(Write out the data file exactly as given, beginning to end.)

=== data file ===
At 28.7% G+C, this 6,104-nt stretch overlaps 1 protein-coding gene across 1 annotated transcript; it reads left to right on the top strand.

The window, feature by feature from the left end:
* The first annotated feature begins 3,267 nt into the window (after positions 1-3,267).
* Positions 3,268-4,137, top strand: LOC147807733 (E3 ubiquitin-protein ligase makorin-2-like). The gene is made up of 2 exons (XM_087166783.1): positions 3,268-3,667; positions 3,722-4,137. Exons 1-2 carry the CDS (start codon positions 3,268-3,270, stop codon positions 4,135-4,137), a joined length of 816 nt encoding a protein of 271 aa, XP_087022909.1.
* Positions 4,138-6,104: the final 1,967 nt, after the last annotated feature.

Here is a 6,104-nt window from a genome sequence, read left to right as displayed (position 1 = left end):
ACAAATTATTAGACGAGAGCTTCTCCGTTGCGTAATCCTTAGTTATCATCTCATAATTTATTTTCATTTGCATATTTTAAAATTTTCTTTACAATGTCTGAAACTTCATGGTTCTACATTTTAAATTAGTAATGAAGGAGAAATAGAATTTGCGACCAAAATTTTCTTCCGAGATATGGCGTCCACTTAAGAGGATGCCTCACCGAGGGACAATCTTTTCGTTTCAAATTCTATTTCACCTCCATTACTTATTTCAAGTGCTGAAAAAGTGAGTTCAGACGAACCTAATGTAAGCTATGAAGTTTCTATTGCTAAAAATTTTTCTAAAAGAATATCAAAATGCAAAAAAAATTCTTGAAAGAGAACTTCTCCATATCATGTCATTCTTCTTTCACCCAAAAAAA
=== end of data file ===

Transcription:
At 28.7% G+C, this 6,104-nt stretch overlaps 1 protein-coding gene across 1 annotated transcript; it reads left to right on the top strand.

The window, feature by feature from the left end:
* The first annotated feature begins 3,267 nt into the window (after positions 1-3,267).
* Positions 3,268-4,137, top strand: LOC147807733 (E3 ubiquitin-protein ligase makorin-2-like). The gene is made up of 2 exons (XM_087166783.1): positions 3,268-3,667; positions 3,722-4,137. Exons 1-2 carry the CDS (start codon positions 3,268-3,270, stop codon positions 4,135-4,137), a joined length of 816 nt encoding a protein of 271 aa, XP_087022909.1.
* Positions 4,138-6,104: the final 1,967 nt, after the last annotated feature.

Here is a 6,104-nt window from a genome sequence, read left to right as displayed (position 1 = left end):
ACAAATTATTAGACGAGAGCTTCTCCGTTGCGTAATCCTTAGTTATCATCTCATAATTTATTTTCATTTGCATATTTTAAAATTTTCTTTACAATGTCTGAAACTTCATGGTTCTACATTTTAAATTAGTAATGAAGGAGAAATAGAATTTGCGACCAAAATTTTCTTCCGAGATATGGCGTCCACTTAAGAGGATGCCTCACCGAGGGACAATCTTTTCGTTTCAAATTCTATTTCACCTCCATTACTTATTTCAAGTGCTGAAAAAGTGAGTTCAGACGAACCTAATGTAAGCTATGAAGTTTCTATTGCTAAAAATTTTTCTAAAAGAATATCAAAATGCAAAAAAAATTCTTGAAAGAGAACTTCTCCATATCATGTCATTCTTCTTTCACCCAAAAAAA